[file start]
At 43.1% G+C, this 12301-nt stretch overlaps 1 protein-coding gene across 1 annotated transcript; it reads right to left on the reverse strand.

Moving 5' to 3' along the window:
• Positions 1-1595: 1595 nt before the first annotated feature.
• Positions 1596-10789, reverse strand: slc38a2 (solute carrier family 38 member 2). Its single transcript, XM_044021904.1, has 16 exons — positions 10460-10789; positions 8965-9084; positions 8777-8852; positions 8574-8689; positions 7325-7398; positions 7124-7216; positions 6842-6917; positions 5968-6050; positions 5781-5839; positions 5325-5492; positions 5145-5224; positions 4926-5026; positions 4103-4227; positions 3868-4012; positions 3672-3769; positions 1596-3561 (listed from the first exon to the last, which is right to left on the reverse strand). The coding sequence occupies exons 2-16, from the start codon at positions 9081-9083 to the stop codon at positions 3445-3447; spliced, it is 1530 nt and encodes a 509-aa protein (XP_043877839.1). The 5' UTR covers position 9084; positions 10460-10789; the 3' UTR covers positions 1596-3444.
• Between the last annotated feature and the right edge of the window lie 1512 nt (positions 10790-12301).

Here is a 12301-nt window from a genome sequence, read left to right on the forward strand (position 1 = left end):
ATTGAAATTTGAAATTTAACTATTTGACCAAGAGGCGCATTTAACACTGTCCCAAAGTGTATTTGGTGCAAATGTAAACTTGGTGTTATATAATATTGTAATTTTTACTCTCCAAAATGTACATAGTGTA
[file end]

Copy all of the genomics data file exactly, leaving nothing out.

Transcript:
At 43.1% G+C, this 12301-nt stretch overlaps 1 protein-coding gene across 1 annotated transcript; it reads right to left on the reverse strand.

Moving 5' to 3' along the window:
• Positions 1-1595: 1595 nt before the first annotated feature.
• Positions 1596-10789, reverse strand: slc38a2 (solute carrier family 38 member 2). Its single transcript, XM_044021904.1, has 16 exons — positions 10460-10789; positions 8965-9084; positions 8777-8852; positions 8574-8689; positions 7325-7398; positions 7124-7216; positions 6842-6917; positions 5968-6050; positions 5781-5839; positions 5325-5492; positions 5145-5224; positions 4926-5026; positions 4103-4227; positions 3868-4012; positions 3672-3769; positions 1596-3561 (listed from the first exon to the last, which is right to left on the reverse strand). The coding sequence occupies exons 2-16, from the start codon at positions 9081-9083 to the stop codon at positions 3445-3447; spliced, it is 1530 nt and encodes a 509-aa protein (XP_043877839.1). The 5' UTR covers position 9084; positions 10460-10789; the 3' UTR covers positions 1596-3444.
• Between the last annotated feature and the right edge of the window lie 1512 nt (positions 10790-12301).

Here is a 12301-nt window from a genome sequence, read left to right on the forward strand (position 1 = left end):
ATTGAAATTTGAAATTTAACTATTTGACCAAGAGGCGCATTTAACACTGTCCCAAAGTGTATTTGGTGCAAATGTAAACTTGGTGTTATATAATATTGTAATTTTTACTCTCCAAAATGTACATAGTGTA